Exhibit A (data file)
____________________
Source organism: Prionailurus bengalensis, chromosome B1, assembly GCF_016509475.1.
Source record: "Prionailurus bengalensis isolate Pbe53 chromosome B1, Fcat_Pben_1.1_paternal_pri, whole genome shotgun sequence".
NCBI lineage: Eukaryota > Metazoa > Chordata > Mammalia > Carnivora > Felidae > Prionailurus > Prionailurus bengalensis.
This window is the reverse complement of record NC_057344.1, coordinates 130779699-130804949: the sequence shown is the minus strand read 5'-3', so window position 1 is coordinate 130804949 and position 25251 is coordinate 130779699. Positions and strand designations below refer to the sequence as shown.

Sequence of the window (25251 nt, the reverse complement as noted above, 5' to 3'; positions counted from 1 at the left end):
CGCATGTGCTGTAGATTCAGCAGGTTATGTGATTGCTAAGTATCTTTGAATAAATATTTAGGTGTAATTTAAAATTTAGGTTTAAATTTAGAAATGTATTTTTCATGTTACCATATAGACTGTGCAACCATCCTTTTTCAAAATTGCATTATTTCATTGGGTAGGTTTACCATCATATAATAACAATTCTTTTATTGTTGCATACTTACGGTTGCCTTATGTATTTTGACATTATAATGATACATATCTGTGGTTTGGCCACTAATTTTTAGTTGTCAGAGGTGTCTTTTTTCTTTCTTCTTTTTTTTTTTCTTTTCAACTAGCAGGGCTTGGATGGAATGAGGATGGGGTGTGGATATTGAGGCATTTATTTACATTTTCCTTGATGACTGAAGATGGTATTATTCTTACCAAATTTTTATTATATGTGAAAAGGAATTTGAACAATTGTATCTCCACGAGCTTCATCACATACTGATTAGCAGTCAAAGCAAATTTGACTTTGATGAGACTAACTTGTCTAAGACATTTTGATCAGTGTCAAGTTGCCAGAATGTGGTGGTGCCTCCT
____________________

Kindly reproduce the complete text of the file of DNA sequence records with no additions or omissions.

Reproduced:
Source organism: Prionailurus bengalensis, chromosome B1, assembly GCF_016509475.1.
Source record: "Prionailurus bengalensis isolate Pbe53 chromosome B1, Fcat_Pben_1.1_paternal_pri, whole genome shotgun sequence".
NCBI lineage: Eukaryota > Metazoa > Chordata > Mammalia > Carnivora > Felidae > Prionailurus > Prionailurus bengalensis.
This window is the reverse complement of record NC_057344.1, coordinates 130779699-130804949: the sequence shown is the minus strand read 5'-3', so window position 1 is coordinate 130804949 and position 25251 is coordinate 130779699. Positions and strand designations below refer to the sequence as shown.

Sequence of the window (25251 nt, the reverse complement as noted above, 5' to 3'; positions counted from 1 at the left end):
CGCATGTGCTGTAGATTCAGCAGGTTATGTGATTGCTAAGTATCTTTGAATAAATATTTAGGTGTAATTTAAAATTTAGGTTTAAATTTAGAAATGTATTTTTCATGTTACCATATAGACTGTGCAACCATCCTTTTTCAAAATTGCATTATTTCATTGGGTAGGTTTACCATCATATAATAACAATTCTTTTATTGTTGCATACTTACGGTTGCCTTATGTATTTTGACATTATAATGATACATATCTGTGGTTTGGCCACTAATTTTTAGTTGTCAGAGGTGTCTTTTTTCTTTCTTCTTTTTTTTTTTCTTTTCAACTAGCAGGGCTTGGATGGAATGAGGATGGGGTGTGGATATTGAGGCATTTATTTACATTTTCCTTGATGACTGAAGATGGTATTATTCTTACCAAATTTTTATTATATGTGAAAAGGAATTTGAACAATTGTATCTCCACGAGCTTCATCACATACTGATTAGCAGTCAAAGCAAATTTGACTTTGATGAGACTAACTTGTCTAAGACATTTTGATCAGTGTCAAGTTGCCAGAATGTGGTGGTGCCTCCT